Spain stolen babies – up to 300,000 taken

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UP to 300,000 babies in Spain were stolen from their mothers and sold for adoption since the 60s, according to unofficial figures quoted by Angel Nuñez of the Justice Ministry.

The number of cases could account for up to 15 per cent of total adoptions between 1960 and 1989 in Spain, according to experts.

The practice started during the Franco regime and continued for 15 years after his death until the early 1990s and involved a network of doctors and nurses linked to the Catholic Church.

Mothers – often young or unmarried – were told at hospitals and clinics their children had died soon or after birth, but these were sold on to childless Catholic couples with financial stability.

This was revealed in a new BBC documentary ‘This World: Spain’s Stolen Babies’ by journalist Katya Adler.

Several adoptive parents were not aware the babies had been stolen. Until 1987 Spanish hospitals controlled adoptions and not the government. Despite 900 cases currently under review, the government has not launched a national investigation into the case.

Katya Adler said: ‘There is very little political will to get to the bottom of the situation.’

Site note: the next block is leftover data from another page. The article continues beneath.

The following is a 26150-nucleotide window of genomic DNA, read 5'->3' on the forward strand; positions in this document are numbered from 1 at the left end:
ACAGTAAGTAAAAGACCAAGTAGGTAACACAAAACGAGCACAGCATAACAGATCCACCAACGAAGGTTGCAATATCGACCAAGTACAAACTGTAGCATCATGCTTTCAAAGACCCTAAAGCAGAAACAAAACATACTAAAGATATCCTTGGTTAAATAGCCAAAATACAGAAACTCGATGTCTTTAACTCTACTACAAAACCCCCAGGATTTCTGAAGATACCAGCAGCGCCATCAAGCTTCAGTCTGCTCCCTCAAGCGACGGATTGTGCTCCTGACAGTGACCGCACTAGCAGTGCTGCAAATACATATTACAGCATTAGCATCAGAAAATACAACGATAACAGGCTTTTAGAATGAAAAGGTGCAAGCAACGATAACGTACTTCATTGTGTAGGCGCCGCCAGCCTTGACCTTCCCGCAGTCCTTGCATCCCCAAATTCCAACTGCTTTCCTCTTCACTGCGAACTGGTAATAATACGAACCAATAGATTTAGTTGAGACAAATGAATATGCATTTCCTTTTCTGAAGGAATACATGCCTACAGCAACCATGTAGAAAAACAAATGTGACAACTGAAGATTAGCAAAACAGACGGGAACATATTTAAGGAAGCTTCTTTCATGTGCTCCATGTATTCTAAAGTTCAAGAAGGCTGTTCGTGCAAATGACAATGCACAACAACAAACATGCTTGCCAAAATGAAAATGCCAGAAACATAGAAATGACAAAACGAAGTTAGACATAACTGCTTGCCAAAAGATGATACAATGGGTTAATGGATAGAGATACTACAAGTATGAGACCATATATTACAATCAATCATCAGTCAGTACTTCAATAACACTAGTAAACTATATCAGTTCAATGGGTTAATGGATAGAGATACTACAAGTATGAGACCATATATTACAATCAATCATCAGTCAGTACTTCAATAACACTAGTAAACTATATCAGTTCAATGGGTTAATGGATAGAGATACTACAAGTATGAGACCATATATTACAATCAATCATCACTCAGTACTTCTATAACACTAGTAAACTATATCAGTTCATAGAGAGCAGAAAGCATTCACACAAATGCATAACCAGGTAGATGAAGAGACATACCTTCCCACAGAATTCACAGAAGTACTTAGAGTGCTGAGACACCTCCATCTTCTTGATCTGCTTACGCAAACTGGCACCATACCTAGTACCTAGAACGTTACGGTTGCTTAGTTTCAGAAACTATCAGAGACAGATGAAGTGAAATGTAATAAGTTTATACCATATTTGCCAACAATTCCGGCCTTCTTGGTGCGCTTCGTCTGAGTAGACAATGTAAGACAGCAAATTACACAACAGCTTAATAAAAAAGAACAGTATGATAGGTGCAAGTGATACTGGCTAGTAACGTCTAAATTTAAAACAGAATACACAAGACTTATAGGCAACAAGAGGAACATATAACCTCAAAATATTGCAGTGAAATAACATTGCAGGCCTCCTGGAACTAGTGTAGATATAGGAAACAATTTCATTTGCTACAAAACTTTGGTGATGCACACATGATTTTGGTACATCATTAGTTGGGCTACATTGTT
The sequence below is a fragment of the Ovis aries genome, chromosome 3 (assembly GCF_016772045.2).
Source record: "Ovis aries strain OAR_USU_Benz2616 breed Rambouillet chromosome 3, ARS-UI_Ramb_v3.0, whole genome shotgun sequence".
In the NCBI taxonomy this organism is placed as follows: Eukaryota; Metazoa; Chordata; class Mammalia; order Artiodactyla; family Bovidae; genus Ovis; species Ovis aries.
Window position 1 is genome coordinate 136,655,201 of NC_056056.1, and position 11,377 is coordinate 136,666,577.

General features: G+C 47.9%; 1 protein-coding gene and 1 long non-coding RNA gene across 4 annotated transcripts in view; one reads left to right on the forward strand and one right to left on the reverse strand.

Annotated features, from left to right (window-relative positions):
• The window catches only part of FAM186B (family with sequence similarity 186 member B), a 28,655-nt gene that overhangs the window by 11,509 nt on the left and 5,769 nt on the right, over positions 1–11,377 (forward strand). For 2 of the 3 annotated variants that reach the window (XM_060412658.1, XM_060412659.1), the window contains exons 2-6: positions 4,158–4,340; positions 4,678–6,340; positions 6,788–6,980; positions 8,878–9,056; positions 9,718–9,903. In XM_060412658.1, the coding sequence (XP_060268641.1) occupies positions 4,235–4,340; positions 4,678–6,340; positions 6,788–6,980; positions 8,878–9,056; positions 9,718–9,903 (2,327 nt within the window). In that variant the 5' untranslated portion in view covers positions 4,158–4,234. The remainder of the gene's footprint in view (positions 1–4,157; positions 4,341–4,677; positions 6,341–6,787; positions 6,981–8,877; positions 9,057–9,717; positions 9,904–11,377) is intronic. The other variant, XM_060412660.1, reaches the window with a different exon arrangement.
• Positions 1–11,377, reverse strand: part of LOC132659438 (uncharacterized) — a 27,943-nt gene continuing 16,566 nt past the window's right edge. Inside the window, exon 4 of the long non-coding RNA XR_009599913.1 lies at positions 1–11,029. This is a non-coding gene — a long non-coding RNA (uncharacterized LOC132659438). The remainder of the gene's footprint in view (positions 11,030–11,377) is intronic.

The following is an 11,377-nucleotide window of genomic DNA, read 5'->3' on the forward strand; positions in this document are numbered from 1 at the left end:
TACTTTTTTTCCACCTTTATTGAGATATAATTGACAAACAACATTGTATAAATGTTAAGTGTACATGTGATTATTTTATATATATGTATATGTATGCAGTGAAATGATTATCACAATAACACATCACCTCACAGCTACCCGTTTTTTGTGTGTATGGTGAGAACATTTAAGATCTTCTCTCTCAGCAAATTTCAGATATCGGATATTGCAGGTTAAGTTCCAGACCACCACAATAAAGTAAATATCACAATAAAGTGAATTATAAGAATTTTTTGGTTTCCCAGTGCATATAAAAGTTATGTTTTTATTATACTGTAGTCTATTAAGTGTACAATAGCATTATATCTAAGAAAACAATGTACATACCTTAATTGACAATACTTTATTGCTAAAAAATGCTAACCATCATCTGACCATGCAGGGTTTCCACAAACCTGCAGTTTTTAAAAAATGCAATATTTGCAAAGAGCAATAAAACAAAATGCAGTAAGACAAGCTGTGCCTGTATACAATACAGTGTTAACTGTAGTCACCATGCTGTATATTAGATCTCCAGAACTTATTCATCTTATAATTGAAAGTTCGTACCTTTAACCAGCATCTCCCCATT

In an interview with a woman, 89, featured in the documentary she admitted a priest encouraged her to fake a pregnancy so she could be given a baby girl due to be born at Madrid’s San Ramon clinic in 1969. ‘The priest gave me padding to wear on my stomach,’ she said.

In Malaga alone there have been more than 80 reports of possible ‘stolen babies’, most of them from the 60s and 70s, from families with limited resources.

Most of the babies were born at the Civil Hospital, although there are some reports of babies born at Carlos Haya and the hospitals in Ronda and Antequera. Many documents from the Civil Hospital were lost in floods in the eighties.

By John Jackson

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